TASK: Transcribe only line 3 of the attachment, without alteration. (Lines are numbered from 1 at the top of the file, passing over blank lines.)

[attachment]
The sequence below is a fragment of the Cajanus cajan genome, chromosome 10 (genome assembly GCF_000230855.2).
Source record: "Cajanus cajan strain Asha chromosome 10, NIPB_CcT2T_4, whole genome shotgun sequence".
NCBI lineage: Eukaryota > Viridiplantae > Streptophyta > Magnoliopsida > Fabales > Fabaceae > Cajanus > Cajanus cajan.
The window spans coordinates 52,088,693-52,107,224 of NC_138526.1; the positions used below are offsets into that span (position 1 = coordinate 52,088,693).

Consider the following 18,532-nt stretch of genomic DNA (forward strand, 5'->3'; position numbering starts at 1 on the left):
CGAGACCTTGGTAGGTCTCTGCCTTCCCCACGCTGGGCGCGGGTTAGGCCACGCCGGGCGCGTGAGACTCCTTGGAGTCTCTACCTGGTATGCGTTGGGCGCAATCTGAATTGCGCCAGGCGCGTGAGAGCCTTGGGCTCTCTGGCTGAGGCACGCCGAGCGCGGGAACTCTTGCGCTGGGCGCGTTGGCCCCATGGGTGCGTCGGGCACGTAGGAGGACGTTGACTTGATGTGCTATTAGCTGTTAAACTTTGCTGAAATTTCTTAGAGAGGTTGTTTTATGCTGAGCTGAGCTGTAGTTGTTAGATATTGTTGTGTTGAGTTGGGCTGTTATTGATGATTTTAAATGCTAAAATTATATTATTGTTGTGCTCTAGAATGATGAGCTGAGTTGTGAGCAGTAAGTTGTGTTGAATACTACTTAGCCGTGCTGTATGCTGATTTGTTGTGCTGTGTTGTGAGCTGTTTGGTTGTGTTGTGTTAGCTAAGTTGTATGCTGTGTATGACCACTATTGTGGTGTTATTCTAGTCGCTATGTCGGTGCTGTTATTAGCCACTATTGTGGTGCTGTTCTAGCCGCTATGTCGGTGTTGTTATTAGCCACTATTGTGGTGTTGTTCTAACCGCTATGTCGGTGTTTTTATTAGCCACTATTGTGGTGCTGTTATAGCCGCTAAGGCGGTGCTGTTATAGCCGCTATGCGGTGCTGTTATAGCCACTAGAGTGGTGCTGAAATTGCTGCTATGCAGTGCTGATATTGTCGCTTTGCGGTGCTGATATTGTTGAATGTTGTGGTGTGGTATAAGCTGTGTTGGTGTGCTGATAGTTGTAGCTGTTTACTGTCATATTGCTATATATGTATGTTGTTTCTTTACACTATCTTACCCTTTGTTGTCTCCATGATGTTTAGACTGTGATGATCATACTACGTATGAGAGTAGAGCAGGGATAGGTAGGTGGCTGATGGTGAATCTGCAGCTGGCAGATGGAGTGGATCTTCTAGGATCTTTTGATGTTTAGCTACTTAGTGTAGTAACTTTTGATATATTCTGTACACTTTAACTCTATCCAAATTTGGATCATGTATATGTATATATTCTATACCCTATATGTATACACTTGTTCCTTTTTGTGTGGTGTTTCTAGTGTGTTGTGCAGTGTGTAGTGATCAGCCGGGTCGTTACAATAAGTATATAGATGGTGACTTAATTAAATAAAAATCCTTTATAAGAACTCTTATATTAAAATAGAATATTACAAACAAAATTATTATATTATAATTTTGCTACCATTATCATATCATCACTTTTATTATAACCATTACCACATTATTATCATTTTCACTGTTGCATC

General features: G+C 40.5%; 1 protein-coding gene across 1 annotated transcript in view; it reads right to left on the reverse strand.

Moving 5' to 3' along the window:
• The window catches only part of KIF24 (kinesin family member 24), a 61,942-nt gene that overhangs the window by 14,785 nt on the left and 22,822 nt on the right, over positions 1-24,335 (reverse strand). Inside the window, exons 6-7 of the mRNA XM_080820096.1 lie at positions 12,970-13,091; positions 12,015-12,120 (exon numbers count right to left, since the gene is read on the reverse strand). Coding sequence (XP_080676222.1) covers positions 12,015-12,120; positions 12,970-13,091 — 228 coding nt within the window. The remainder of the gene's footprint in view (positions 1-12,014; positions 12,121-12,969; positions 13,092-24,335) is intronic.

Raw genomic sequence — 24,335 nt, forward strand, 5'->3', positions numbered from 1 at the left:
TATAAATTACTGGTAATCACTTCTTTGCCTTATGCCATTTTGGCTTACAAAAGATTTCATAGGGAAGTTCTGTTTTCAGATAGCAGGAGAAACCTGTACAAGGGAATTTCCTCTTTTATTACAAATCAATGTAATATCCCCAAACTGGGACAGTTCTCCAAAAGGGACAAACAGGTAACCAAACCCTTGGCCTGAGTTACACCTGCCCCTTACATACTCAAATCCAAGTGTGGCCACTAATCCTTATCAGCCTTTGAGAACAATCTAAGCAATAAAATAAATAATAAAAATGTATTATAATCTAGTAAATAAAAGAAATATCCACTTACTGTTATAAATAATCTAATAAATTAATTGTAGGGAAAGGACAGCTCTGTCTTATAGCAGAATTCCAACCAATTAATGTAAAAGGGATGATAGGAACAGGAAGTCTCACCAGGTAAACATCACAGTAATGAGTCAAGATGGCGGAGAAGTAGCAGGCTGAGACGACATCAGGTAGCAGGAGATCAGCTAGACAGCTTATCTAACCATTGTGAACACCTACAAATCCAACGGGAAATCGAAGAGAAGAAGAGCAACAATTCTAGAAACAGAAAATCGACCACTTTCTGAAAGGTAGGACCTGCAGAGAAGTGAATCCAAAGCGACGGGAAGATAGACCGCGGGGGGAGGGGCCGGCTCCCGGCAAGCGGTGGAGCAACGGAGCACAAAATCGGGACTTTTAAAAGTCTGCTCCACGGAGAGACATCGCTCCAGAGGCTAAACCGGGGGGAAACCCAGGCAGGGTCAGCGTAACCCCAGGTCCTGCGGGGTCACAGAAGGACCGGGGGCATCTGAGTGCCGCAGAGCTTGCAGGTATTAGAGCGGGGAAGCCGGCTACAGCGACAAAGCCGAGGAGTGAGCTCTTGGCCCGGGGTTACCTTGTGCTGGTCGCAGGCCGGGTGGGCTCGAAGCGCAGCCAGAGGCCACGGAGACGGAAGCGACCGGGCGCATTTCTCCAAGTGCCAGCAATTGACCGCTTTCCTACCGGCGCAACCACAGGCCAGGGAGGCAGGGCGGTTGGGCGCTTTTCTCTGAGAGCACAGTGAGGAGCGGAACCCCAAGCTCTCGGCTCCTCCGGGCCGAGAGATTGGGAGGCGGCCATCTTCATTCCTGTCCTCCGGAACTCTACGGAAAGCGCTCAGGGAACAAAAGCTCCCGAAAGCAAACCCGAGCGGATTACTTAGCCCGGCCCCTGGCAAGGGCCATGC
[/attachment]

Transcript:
NCBI lineage: Eukaryota > Viridiplantae > Streptophyta > Magnoliopsida > Fabales > Fabaceae > Cajanus > Cajanus cajan.